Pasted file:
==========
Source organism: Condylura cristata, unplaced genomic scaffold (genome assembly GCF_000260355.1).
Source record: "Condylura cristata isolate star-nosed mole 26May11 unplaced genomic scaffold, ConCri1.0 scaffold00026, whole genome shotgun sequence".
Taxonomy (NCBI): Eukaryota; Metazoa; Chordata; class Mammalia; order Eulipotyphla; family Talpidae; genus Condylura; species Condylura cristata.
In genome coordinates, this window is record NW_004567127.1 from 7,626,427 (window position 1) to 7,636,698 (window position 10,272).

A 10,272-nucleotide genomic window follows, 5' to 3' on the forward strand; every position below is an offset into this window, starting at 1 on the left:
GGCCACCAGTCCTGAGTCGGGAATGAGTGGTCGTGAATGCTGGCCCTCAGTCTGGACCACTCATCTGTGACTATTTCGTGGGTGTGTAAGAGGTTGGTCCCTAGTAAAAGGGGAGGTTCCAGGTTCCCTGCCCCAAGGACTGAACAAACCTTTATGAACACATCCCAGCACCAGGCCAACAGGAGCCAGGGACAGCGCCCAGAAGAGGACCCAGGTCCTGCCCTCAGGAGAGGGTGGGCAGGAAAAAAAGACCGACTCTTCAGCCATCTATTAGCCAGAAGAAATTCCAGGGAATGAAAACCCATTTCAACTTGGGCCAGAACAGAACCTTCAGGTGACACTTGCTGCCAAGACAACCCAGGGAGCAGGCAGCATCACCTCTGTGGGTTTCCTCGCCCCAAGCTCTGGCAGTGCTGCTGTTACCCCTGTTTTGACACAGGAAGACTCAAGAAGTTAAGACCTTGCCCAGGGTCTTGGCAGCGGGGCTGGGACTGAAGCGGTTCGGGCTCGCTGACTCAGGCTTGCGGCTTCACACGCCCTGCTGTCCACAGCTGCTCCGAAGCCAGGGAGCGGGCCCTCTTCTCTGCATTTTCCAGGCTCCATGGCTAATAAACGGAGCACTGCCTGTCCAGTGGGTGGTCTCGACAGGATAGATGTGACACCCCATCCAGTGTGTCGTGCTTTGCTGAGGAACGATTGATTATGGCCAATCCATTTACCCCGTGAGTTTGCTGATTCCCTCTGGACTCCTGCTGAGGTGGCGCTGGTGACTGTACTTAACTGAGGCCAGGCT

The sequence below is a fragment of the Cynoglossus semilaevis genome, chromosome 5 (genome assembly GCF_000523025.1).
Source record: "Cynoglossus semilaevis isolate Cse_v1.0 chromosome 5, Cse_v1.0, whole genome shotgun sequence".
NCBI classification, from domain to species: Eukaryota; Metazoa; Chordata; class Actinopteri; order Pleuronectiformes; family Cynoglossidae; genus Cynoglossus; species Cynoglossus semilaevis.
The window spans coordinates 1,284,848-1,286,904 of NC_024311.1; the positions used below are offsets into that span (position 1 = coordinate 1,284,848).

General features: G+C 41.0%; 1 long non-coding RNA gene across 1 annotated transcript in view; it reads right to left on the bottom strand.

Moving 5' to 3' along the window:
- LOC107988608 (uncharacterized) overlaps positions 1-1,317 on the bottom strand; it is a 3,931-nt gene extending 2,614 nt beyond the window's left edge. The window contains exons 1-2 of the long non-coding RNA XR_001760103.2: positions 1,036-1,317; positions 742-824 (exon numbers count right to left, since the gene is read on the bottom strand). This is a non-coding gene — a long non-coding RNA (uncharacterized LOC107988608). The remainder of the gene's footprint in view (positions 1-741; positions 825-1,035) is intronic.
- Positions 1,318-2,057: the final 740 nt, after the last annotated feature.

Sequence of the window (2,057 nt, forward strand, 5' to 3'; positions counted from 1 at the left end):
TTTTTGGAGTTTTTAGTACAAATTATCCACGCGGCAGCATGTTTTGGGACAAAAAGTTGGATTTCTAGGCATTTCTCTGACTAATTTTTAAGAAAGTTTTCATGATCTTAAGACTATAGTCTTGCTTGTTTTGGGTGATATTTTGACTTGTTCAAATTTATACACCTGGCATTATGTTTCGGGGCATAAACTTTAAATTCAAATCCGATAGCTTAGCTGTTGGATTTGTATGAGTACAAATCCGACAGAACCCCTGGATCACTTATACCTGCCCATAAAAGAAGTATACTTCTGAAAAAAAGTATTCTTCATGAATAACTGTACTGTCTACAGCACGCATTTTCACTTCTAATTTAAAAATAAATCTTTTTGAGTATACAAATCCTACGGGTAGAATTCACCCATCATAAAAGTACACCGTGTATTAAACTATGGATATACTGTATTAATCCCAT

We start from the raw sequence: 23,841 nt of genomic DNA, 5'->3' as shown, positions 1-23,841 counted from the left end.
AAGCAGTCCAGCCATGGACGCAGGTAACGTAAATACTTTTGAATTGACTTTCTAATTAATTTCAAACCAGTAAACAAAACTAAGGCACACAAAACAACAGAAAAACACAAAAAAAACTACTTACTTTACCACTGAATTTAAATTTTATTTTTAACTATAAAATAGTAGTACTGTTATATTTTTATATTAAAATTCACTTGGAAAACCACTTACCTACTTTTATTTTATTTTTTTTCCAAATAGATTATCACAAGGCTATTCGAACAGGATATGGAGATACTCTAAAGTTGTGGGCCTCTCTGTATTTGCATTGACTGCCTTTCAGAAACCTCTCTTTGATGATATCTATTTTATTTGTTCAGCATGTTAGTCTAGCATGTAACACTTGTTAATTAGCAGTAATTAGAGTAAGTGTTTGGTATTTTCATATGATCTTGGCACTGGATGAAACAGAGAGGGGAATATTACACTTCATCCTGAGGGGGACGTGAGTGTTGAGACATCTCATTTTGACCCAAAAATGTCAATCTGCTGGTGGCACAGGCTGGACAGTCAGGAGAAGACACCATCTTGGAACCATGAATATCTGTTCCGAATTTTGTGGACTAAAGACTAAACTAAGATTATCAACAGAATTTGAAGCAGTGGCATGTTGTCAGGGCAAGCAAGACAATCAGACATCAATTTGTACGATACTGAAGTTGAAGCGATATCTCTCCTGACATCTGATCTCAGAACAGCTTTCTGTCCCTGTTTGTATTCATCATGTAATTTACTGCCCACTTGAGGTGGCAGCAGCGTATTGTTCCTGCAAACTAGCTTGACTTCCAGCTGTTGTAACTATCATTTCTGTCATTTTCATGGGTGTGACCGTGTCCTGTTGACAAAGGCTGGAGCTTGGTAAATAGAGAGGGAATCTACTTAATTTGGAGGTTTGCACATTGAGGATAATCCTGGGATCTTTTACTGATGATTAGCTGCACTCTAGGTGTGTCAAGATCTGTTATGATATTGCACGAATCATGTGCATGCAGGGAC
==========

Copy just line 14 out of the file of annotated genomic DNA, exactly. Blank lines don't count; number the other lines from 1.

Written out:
- Positions 1,318-2,057: the final 740 nt, after the last annotated feature.